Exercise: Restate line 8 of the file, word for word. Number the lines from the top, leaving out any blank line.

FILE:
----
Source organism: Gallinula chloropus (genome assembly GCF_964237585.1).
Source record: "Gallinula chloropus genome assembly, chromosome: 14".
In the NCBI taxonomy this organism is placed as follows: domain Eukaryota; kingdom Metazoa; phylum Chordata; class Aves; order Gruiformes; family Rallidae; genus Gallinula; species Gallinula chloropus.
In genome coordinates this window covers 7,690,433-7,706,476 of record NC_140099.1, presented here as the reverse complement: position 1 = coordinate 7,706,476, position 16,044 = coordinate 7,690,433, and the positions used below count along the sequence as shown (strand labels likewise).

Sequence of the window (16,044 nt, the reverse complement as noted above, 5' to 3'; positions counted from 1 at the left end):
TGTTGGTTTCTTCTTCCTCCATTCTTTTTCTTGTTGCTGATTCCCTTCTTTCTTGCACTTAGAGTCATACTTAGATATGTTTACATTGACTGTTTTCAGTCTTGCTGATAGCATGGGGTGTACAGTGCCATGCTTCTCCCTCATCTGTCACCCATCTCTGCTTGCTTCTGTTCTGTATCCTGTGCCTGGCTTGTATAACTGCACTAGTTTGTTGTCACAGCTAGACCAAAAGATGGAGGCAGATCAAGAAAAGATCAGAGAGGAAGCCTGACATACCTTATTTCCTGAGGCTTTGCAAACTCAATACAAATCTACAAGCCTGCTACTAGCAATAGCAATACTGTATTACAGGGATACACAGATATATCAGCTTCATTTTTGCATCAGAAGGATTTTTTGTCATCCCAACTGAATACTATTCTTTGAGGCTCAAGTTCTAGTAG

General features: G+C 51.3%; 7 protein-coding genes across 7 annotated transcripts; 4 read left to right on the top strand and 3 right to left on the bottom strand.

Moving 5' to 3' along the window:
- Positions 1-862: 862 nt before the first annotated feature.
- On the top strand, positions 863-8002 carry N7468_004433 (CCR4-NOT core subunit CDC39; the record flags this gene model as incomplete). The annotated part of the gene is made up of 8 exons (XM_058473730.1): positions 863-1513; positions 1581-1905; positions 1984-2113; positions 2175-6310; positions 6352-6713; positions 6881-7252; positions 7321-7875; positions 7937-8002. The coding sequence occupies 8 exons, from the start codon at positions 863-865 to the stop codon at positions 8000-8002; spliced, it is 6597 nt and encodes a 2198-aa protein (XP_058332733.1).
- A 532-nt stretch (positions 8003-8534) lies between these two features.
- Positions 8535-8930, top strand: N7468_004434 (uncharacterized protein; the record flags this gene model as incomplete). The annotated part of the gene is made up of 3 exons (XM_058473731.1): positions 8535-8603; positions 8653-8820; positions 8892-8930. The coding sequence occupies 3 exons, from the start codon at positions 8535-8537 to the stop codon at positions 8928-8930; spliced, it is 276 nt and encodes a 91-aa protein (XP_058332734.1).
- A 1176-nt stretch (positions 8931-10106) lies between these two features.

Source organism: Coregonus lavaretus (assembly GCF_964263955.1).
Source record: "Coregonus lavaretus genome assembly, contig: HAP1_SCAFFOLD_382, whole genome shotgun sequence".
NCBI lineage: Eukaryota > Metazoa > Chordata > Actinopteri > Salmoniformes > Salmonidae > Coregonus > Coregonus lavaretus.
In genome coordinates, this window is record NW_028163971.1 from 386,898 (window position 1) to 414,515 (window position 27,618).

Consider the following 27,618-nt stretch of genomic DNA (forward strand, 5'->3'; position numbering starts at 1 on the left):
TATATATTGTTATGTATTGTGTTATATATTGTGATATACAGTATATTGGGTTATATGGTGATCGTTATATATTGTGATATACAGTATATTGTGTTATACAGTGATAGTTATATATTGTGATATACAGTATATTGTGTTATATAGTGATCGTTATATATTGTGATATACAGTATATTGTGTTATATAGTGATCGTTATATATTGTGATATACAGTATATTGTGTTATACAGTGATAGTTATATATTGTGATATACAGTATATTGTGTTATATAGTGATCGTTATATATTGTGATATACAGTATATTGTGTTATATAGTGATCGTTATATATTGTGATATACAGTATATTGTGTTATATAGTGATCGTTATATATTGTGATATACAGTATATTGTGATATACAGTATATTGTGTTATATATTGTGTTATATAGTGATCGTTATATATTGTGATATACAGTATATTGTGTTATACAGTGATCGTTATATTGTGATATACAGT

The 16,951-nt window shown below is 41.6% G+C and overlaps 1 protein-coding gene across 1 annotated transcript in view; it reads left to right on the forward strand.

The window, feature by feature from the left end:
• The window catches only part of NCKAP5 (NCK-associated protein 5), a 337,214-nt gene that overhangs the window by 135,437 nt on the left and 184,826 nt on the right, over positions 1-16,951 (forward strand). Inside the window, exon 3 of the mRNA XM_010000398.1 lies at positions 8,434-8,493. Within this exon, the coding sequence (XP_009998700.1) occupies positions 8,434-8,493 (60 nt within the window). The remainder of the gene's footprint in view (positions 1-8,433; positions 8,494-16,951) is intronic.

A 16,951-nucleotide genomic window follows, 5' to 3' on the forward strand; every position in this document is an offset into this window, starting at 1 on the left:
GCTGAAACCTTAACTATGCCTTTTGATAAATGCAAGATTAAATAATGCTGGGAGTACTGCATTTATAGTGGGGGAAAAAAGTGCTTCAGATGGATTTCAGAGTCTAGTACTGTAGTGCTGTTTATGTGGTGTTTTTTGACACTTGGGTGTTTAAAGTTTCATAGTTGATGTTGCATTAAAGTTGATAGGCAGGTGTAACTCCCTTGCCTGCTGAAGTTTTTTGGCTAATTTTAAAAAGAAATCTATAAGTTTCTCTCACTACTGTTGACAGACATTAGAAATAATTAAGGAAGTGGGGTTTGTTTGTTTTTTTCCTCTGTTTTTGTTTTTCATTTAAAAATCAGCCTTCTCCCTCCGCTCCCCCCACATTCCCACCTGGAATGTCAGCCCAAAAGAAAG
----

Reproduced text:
Moving 5' to 3' along the window: